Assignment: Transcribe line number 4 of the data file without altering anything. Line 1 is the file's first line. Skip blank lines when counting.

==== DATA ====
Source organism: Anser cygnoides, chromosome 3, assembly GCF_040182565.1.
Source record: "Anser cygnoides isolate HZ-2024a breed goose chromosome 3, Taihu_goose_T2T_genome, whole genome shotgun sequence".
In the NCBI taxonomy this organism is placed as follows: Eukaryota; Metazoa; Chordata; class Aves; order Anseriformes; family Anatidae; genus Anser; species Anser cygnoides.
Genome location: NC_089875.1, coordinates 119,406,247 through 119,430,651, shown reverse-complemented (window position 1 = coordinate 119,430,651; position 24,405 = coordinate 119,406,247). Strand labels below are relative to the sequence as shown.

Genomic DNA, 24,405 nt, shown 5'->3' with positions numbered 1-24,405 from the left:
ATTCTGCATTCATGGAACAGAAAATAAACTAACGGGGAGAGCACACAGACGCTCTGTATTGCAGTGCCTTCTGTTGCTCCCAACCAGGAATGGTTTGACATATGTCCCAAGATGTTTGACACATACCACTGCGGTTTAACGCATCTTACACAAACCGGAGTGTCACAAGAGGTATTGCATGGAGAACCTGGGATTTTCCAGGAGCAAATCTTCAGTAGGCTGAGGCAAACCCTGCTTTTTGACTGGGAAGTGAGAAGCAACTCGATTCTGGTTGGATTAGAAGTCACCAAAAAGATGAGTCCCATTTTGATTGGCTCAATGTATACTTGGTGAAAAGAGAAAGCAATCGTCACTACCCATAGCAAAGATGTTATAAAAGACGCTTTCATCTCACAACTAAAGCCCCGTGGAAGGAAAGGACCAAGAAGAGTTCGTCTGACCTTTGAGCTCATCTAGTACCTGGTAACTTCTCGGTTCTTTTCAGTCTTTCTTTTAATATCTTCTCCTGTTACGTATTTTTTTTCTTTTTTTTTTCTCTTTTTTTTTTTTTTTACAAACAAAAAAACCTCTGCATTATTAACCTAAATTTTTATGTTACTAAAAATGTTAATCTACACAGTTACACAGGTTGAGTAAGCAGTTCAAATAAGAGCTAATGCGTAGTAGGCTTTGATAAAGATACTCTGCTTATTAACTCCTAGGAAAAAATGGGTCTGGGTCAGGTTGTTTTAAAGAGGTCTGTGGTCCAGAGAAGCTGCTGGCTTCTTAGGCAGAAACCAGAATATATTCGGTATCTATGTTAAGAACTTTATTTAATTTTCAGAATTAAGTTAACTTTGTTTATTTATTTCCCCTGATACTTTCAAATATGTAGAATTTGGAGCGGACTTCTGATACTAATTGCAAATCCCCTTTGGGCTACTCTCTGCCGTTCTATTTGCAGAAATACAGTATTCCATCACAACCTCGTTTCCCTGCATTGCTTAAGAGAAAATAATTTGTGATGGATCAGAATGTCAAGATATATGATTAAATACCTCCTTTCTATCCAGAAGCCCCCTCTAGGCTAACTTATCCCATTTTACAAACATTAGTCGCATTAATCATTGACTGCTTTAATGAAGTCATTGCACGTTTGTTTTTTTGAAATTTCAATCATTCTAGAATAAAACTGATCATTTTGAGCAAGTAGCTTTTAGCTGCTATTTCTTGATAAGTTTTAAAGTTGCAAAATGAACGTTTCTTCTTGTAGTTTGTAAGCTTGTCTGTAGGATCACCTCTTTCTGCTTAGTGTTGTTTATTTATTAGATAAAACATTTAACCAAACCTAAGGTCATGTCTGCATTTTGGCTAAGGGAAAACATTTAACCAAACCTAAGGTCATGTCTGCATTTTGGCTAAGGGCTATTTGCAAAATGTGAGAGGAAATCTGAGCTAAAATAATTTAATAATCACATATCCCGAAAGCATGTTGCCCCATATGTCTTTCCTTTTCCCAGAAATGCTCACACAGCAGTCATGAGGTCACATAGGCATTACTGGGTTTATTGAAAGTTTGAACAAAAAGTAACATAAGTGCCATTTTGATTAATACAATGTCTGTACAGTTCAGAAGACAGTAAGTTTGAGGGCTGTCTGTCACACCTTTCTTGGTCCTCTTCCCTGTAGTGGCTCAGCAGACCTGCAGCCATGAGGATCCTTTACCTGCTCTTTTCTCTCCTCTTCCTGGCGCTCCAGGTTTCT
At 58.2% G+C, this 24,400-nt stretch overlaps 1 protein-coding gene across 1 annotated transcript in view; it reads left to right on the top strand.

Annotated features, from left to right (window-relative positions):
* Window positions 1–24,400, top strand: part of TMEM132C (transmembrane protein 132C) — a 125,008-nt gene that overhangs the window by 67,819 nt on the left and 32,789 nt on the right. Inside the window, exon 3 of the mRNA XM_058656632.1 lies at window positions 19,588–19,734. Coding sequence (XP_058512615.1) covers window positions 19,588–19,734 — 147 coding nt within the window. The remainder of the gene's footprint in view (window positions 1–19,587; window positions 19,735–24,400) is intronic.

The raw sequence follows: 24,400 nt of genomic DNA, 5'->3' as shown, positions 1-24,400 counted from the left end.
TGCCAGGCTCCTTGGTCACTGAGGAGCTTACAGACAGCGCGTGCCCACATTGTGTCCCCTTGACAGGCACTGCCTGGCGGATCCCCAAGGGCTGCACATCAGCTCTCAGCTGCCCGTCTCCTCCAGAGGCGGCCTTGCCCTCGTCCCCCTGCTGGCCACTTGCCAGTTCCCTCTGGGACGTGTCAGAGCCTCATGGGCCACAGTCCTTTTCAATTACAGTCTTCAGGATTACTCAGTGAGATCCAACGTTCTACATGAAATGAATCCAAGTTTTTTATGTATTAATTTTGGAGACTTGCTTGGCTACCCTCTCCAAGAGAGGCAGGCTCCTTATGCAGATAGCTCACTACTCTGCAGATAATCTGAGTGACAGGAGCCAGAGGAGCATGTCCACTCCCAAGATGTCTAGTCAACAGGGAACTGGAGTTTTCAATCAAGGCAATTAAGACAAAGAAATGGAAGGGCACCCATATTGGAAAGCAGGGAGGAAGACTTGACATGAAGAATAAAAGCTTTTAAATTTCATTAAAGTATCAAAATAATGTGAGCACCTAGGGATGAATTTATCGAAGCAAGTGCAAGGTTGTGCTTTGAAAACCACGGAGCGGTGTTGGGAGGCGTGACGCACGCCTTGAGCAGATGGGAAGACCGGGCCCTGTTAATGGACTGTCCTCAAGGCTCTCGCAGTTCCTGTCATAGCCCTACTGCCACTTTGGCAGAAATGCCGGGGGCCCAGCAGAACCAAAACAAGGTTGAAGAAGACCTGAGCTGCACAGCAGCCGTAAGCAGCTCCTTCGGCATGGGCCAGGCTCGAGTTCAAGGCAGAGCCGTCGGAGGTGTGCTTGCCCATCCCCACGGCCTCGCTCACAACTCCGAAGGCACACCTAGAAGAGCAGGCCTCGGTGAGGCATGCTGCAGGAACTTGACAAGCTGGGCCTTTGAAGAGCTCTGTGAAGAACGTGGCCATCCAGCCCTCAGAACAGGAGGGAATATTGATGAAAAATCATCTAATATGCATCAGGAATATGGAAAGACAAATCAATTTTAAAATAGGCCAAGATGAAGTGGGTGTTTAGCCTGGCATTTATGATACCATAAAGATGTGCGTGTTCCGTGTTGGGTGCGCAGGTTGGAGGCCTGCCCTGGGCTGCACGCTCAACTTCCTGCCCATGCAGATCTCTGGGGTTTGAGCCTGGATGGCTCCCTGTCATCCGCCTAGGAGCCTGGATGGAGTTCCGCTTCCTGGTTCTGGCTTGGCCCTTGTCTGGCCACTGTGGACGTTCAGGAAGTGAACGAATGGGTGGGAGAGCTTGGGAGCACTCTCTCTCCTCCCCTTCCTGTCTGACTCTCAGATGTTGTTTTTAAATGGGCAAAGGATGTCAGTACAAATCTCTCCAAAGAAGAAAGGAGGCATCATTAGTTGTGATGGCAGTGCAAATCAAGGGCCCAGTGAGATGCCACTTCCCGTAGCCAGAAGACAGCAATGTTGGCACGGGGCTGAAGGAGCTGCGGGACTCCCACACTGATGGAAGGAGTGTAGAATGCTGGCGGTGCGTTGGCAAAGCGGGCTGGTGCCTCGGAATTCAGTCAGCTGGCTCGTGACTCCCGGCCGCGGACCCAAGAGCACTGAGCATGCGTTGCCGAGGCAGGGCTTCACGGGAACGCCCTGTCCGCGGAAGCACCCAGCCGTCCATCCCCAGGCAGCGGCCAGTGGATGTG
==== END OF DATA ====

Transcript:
Genome location: NC_089875.1, coordinates 119,406,247 through 119,430,651, shown reverse-complemented (window position 1 = coordinate 119,430,651; position 24,405 = coordinate 119,406,247). Strand labels below are relative to the sequence as shown.